Importance of health education

Importance of Health Education

The importance of health education not only effects many facets of health in a community, such as: Prevention and chronic disease education. Prevention is always better than cure. Maternity and infant health education. Violence and mental health education. Sexual health and rights. Gaps in preventative care and health services, especially for children and lesbian, gay, bisexual and transgendered individuals.

 

Health education takes into consideration the concerns that impact all individuals, regardless of race, ethnicity or socio-economics. The intersections of these issues cause health disparities. Issues that affect the health education of one group may be an issue that affects another. Health education includes issues that affect people at the local level, such as: the health and wellness of neighborhoods; healthcare and social services delivery at the community level, such as after-school programs; crime and violence at the community level, such as low-income communities; and school districts. The need to implement policies to address health disparities at the community level is crucial in narrowing health education gaps.

 

Communities should take note that the best time to institute community health education initiatives is now. In fact, a recent study showed that health education can have a measurable impact on the wellness outcomes of pregnant women. This finding is noteworthy because smoking rates among pregnant women have been shown to be much higher than that of non-pregnant women. Also, tobacco use during pregnancy was shown to be a leading cause of death for infants. Both of these issues are important areas to address through community health education initiatives.

 

Community-wide efforts to address these issues are important to the future success of the nation. Smoking and tobacco use has been shown to reduce life expectancy by a minimum of five years. Health education can help reduce the number of premature deaths due to tobacco use alone. It is estimated that an additional one million deaths could be prevented if all Americans would quit smoking. This means averting a loss of nearly three thousand premature deaths through 2021. This translates to a return in community health education dollars that otherwise might have been spent on tobacco use and other unhealthy practices.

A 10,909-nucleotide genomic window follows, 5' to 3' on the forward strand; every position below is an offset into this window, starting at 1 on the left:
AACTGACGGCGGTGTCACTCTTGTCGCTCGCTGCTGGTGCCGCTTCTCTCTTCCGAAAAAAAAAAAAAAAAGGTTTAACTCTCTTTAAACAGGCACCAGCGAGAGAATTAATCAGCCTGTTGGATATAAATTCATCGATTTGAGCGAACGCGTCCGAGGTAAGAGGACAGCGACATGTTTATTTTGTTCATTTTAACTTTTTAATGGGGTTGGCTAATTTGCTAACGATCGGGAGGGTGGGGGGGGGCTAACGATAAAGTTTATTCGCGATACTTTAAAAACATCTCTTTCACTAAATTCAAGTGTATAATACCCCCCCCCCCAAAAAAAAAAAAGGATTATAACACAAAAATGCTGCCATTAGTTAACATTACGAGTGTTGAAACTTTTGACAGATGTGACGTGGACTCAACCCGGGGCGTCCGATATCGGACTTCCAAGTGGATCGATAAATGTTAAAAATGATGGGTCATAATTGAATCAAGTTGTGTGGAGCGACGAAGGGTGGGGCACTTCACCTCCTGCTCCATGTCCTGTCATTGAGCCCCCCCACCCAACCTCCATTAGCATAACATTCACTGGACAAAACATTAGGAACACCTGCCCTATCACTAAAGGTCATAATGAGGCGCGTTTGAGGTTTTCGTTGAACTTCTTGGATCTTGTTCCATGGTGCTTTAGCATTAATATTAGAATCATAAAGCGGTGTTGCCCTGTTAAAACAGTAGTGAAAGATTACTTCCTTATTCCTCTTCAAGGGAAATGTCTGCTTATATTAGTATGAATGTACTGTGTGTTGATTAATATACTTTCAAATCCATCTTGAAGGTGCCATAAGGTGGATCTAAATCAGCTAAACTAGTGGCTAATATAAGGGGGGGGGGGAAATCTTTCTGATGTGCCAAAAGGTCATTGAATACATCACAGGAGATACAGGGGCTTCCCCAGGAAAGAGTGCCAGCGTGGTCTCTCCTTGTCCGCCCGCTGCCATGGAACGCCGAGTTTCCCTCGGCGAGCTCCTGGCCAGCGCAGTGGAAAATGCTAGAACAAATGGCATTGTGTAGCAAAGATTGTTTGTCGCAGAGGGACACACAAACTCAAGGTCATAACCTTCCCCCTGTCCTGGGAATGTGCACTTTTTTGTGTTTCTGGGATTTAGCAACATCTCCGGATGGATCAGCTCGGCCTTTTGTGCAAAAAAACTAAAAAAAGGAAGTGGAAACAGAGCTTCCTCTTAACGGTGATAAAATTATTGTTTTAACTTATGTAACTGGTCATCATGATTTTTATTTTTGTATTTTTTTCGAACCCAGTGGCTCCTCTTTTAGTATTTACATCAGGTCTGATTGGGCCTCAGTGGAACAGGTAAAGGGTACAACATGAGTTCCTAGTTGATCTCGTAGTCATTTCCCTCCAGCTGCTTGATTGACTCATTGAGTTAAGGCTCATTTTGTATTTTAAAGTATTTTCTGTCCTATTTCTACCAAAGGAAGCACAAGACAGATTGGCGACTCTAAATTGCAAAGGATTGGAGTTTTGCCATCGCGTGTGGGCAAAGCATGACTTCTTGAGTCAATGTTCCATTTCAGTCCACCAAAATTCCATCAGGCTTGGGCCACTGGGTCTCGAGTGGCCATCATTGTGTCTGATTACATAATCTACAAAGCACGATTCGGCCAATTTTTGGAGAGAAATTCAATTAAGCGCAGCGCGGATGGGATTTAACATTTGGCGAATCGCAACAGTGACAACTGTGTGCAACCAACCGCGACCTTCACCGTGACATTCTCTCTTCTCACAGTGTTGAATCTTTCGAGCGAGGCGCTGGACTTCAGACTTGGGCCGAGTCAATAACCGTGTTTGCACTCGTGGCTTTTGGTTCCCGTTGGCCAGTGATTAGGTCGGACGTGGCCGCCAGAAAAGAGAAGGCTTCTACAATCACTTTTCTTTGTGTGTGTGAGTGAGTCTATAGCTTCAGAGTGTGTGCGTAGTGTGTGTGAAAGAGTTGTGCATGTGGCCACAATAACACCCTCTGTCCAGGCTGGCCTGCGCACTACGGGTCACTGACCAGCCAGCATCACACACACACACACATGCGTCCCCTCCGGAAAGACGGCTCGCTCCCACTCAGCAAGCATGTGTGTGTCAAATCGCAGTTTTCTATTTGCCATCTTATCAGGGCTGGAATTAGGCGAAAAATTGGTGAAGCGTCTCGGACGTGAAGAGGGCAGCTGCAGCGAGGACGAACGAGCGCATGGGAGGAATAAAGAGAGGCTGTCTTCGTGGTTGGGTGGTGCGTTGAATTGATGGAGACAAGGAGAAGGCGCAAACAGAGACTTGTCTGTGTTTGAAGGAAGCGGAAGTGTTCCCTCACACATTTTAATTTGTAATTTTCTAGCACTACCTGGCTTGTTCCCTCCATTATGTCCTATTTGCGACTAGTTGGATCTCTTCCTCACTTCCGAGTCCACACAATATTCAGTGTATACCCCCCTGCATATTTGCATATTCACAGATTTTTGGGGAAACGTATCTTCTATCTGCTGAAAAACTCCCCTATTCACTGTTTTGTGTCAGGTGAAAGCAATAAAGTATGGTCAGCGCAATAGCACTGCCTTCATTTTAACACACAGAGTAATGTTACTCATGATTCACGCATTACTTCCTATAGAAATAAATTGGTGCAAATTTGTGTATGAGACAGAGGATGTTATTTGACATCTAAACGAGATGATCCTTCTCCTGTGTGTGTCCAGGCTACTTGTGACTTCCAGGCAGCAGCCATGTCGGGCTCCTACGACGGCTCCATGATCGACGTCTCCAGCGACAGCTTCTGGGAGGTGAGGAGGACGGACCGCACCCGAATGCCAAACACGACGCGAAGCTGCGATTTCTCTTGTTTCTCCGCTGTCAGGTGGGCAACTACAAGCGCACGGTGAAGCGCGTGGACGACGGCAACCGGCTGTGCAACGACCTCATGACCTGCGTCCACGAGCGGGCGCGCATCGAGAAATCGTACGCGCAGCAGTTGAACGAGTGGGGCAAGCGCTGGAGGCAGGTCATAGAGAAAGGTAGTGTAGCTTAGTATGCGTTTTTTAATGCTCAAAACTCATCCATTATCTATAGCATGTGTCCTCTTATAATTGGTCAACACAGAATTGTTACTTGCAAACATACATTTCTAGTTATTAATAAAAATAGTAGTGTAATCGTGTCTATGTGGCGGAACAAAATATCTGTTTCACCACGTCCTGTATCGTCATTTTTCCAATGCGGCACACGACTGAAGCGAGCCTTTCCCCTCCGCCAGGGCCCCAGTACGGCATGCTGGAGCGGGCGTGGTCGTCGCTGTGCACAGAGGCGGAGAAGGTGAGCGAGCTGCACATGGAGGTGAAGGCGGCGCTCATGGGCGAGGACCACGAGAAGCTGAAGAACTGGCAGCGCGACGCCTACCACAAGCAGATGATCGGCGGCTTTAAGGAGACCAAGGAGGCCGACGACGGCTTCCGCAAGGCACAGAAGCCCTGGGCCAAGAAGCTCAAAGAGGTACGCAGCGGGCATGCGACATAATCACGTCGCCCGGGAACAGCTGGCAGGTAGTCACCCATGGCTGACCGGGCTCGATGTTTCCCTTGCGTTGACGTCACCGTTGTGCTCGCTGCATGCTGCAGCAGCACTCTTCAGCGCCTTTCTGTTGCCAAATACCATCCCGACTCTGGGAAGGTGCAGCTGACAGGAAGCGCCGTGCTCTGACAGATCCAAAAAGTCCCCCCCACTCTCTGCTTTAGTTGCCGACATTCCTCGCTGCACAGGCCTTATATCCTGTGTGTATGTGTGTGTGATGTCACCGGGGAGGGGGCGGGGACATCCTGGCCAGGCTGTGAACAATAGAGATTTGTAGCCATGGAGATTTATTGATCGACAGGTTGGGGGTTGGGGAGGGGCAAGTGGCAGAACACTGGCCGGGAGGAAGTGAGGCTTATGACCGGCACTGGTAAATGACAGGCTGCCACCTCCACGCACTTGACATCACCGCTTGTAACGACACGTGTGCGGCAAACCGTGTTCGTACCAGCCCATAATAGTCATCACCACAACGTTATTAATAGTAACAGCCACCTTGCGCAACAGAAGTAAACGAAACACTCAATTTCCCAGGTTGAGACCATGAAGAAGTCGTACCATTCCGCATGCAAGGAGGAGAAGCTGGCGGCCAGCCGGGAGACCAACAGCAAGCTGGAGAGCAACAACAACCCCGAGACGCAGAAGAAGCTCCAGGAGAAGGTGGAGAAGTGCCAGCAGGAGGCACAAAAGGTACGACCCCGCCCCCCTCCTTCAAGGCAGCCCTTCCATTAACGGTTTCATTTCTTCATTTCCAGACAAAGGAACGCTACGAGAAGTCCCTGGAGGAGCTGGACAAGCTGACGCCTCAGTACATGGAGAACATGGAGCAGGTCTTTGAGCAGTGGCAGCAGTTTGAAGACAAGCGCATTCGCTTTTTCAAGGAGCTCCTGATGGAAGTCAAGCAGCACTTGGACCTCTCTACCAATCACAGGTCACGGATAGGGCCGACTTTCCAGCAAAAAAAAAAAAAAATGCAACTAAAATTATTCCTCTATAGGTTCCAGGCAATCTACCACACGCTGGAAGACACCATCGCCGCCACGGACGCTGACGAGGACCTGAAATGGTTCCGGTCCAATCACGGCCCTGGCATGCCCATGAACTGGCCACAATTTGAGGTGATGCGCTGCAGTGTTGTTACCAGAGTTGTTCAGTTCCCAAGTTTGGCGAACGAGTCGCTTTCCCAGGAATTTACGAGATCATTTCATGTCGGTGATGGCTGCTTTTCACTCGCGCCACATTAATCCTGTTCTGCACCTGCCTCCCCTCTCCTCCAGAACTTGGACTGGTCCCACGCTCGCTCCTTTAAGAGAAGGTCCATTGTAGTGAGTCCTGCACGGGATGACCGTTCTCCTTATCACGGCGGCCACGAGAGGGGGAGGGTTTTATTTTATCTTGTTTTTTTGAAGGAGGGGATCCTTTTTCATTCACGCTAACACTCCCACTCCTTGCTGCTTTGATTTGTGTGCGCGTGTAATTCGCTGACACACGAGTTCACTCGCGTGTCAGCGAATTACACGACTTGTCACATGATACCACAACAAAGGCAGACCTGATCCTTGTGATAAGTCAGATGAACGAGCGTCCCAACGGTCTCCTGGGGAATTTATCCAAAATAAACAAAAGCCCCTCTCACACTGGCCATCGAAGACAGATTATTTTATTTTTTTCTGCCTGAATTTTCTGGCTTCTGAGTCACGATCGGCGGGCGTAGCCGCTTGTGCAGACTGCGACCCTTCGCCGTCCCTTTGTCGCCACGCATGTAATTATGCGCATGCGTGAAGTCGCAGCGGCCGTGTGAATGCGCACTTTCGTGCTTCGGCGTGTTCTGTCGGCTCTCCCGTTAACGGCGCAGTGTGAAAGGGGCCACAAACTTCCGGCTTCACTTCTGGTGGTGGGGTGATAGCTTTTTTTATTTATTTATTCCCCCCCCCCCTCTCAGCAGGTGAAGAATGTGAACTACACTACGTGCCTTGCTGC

Beyond the direct financial costs of tobacco use, another major cost of tobacco use is lost productivity. Adults who smoke have less overall confidence in the job-related activities they perform. This directly impacts the economy as lower productivity reduces the rate of growth in the economy. Reduced growth also depresses tax revenues, meaning more money is put out of circulation. A reduction in investment in community health education reduces lost productivity and adds to the nation’s fiscal situation.

 

Not only does tobacco use slow the rate of economic growth, it is also tied to the general decrease in the quality of life. More people are turning to the health problems that come with tobacco use. The effects of this are visible not only in declining health outcomes but in increased instances of stress, depression and anxiety. All of which add to the national cost of health care.

 

Even after the costs of tobacco use are factored in, it is still the case that American citizens spend much less than people in other wealthy countries on health care. Health education has long been viewed as a relatively expendable form of public policy. In fact, there is now increasing evidence that the lack of information about the true benefits of improved health is leading to a significant delay in the adoption of new public health initiatives. Health education is not just about the avoidance of diseases that increase a person’s risk of developing other ailments; it also has social and economic value.

 

The importance of health education extends beyond the direct monetary cost of poor health and lost productivity. It also has an impact on attitudes towards the way people live, work and interact. It makes people more willing to make adjustments to their lifestyle to better suit the needs of their bodies and minds. Health education has certainly turned the tide in the direction of the nation’s health and well being.

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